Foundations of Multidimensional and Metric Data Structures
- Hanan Samet, University of Maryland at College Park, author of the pioneering books in this field, The Design and Analysis of Spatial Data structures, and Applications of Spatial Data Structures: Computer Graphics, Image Processing, and GIS, both published by Addison-Wesley, 1990.
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The field of multidimensional data structures is large and growing very quickly. Here, for the first time, is a thorough treatment of multidimensional point data, object and image-based representations, intervals and small rectangles, and high-dimensional datasets.
The book includes a thorough introduction; a comprehensive survey to spatial and multidimensional data structures and algorithms; and implementation details for the most useful data structures. Along with the hundreds of worked exercises and hundreds of illustrations, the result is an excellent and valuable reference tool for professionals in many areas, including computer graphics, databases, geographic information systems (GIS), game programming, image processing, pattern recognition, solid modeling, similarity retrieval, and VLSI design.Award Winner
in 2006 âBest Bookâ competition in Professional and Scholarly Publishing from the Association of American Publishers.
Morgan Kaufmann would like to congratulate Hanan Samet on receiving the UCGIS 2009 Research Award!
Read the announcement here: http://www.ucgis.org/summer2009/researchaward.htm
This book is for the use of computer scientists who have a need to represent spatial data and as such will appeal to those in data management, computer graphics, game programming, bioinformatics, pattern recognition, GIS, and other non-CS fields like high energy physics, geography, mathematics, and engineering.
- Published: August 2006
- Imprint: MORGAN KAUFMANN
- ISBN: 978-0-12-369446-1
Honorable Mention Award in the 2006 best book in Computer and Information Science competition from the Professional and Scholarly Publishers(PSP) Group of the American Publishers Association (AAP) âHanan Samet is the dean of âspatial indexingâ... This book is encyclopedic... this book will be invaluable for those of us who struggle with spatial data, scientific datasets, graphics, vision problems involving volumetric queries, or with higher dimensional datasets common in data mining.â â From the foreword by Jim Gray, Microsoft Research âSametâs book on multidimensional and metric data structures is the most complete and thorough presentation on this topic. It has broad coverage of material from computational geometry, databases, graphics, GIS, and similarity retrieval literature. Written by the leading authority on hierarchical spatial representations, this book is a âmust haveâ for all instructors, researchers, and developers working and teaching in these areas.â â Dinesh Manocha, University of North Carolina at Chapel Hill âTo summarize, this book is excellent! Itâs a very comprehensive survey of spatial and multidimensional data structures and algorithms, which is badly needed. The breadth and depth of coverage is astounding and I would consider several parts of it required reading for real time graphics and game developers.â â Bretton Wade, University of Washington and Microsoft Corp. âItâs a truly encyclopedic book on data structures for accelerating all sorts of 3D queries.â â Hector Yee, Hectorgon â A Graphics Programming Blog, October 18, 2006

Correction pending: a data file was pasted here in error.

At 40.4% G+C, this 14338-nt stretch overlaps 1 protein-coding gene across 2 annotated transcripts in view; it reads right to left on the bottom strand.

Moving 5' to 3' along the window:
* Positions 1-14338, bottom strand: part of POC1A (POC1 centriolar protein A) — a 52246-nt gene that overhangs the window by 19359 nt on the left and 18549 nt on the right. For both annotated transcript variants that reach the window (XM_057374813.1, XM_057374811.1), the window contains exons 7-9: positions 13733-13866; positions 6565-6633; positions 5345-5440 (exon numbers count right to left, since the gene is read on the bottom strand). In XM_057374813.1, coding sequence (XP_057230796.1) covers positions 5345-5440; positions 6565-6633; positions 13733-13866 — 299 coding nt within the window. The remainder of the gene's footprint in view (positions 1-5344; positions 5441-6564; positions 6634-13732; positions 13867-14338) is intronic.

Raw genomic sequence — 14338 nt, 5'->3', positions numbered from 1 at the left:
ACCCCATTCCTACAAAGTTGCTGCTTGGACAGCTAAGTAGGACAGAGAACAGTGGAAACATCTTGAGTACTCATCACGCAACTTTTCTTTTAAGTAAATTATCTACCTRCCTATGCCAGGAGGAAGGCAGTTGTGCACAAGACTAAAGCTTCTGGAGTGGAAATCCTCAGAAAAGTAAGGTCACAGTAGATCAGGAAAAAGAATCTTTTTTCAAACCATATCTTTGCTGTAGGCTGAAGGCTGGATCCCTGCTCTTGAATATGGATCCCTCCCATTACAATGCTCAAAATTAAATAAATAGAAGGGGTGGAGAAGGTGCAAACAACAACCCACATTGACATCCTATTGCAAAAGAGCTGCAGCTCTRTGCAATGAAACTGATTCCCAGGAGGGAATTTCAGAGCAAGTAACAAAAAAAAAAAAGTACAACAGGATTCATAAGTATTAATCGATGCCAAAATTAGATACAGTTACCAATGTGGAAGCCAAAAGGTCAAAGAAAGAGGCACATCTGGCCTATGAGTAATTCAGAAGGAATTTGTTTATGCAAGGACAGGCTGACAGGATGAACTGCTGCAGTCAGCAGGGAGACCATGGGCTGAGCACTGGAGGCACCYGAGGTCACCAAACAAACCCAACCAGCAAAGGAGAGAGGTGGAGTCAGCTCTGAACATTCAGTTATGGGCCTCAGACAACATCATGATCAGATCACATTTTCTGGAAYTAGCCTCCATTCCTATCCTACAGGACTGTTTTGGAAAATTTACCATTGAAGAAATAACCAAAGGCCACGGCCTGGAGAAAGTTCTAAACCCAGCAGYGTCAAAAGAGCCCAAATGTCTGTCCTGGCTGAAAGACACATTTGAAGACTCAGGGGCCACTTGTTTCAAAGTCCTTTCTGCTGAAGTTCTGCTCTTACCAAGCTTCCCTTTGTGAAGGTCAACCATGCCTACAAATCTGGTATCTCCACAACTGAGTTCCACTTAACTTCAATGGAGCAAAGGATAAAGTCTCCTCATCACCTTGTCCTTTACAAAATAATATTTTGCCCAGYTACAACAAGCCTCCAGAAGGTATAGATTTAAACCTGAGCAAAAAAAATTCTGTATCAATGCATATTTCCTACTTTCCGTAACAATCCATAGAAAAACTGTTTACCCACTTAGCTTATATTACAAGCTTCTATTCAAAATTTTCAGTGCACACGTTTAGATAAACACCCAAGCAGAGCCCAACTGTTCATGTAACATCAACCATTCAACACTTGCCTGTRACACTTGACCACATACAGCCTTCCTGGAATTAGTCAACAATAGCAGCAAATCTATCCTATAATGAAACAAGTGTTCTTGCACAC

Table of ContentsChapter 1: Multidimensional Point Data1.1 Introduction1.2 Range Trees1.3 Priority Search Trees1.4 Quadtrees1.4.1 Point Quadtrees1.4.2 Trie-based Quadtree1.4.3 Comparison of Point and Trie-based Quadtrees1.5 K-d Trees1.5.1 Point K-d Trees1.5.2 Trie-based K-d Trees1.5.3 Conjugation Tree1.6 One-dimensional Orderings1.7 Bucket Methods1.7.1 Tree Directory Methods (K-d-B-tree, Hybrid Tree, LSD Tree, hB-tree, K-d-B-trie, BV-tree)1.7.2 Grid Directory Methods (Grid File, EXCELL, Linear Hashing, Spiral Hashing)1.7.3 Storage Utilization1.8 PK-tree1.9 ConclusionChapter 2: Object-based and Image-based Image Representations2.1 Interior-based Representations2.1.1 Unit-size Cells2.1.2 Blocks (Medial Axis Transform, Region Quadtree and Octree, Bintree, X-Y Tree)2.1.3 Nonorthogonal Blocks (BSP Tree, Layered DAG)2.1.4 Arbitrary Objects (Loose Octree, Field Tree, PMR Quadtree)2.1.5 Hierarchical Interior-based Representations (Pyramid, R-tree, Hilbert R-tree, R*-tree, R+-tree, Packed R-tree, R-tree, Cell Tree, Bulk Loading)2.2 Boundary-based Representations2.2.1 The Boundary Model (CSG,BREP, Winged-edge, Voronoi Diagram, Delaunay Triangulation, Tetrahedra)2.2.2 Image-based Boundary Representations (PM Quadtree and Octree, Adaptively Sampled Distance Field) 2.2.3 Object-based Boundary Representation (LOD, Strip Tree, Simplification Methods)2.2.4 Surface-based Boundary Representations (TIN)2.3 Difference-based Compaction Methods2.3.1 Runlength Encoding2.3.2 Chain Code2.3.3 Vertex Representation2.4 Historical OverviewChapter 3: Intervals and Small Rectangles3.1 Plane-sweep Methods and the Rectangle Intersection Problem3.1.1 Segment Tree3.1.2 Interval Tree3.1.3 Priority Search Tree3.1.4 Alternative Solutions and Related Problems3.2 Plane-sweep Methods and the Measure Problem3.3 Point-based Methods3.3.1 Representative Points3.3.2 Collections of Representative Points3.3.3 LSD Tree3.3.4 Summary3.4 Area-based Methods 3.4.1 MX-CIF Quadtree 3.4.2 Alternatives to the MX-CIF Quadtree (HV/VH Tree)3.4.3 Multiple Quadtree Block RepresentationsChapter 4: High-Dimensional Data4.1 Best-first Incremental Nearest Neighbor Finding (Ranking)4.1.1 Motivation4.1.2 Search Hierarchy4.1.3 Algorithm4.1.4 Duplicate Objects4.1.5 Algorithm Extensions (Farthest Neighbor, Skylines)4.1.6 Related Work4.2 The Depth-first K-nearest Neighbor Algorithm4.2.1 Basic Algorithm4.2.2 Pruning Rules4.2.3 Effects of Clustering Methods on Pruning4.2.4 Ordering the Processing of the Elements of the Active List4.2.5 Improved Algorithm4.2.6 Incorporating MaxNearestDist in a Best-first Algorithm4.2.7 Example4.2.8 Comparison4.3 Approximate Nearest Neighbor Finding4.4 Multidimensional Indexing Methods4.4.1 X-tree4.4.2 Bounding Sphere Methods: Sphere Tree, SS-tree, Balltree, and SR-tree4.4.3 Increasing the Fanout: TV-tree, Hybrid Tree, and A-tree4.4.4 Methods Based on the Voronoi Diagram: OS-tree4.4.5 Approximate Voronoi Diagram (AVD)4.4.6 Avoiding Overlapping All of the Leaf Blocks4.4.7 Pyramid Technique4.4.8 Sequential Scan Methods (VA-file, IQ-tree, VA+-file)4.5 Distance-based Indexing Methods4.5.1 Distance Metric and Search Pruning4.5.2 Ball Partitioning Methods (VP-tree, MVP-tree) 4.5.3 Generalized Hyperplane Partitioning Methods (GH-tree, GNAT, MB-tree)4.5.4 M-tree4.5.5 Sa-tree4.5.6 kNN Graph4.5.7 Distance Matrix Methods4.5.8 SASH - Indexing Without Using the Triangle Inequality4.6 Dimension-reduction Methods4.6.1 Searching in the Dimensionally-reduced Space4.6.2 Using Only One Dimension4.6.3 Representative Point Methods4.6.4 Transformation into a Different and Smaller Feature Set (SVD,DFT)4.6.5 Summary4.7 Embedding Methods4.7.1 Introduction4.7.2 Lipschitz Embeddings4.7.3 FastMap4.7.4 Locality Sensitive Hashing (LSH)Appendix 1: Overview of B-treesAppendix 2: Linear HashingAppendix 3: Spiral HashingAppendix 4: Description of Pseudo-Code LanguageSolutions to ExercisesBibliographyIndex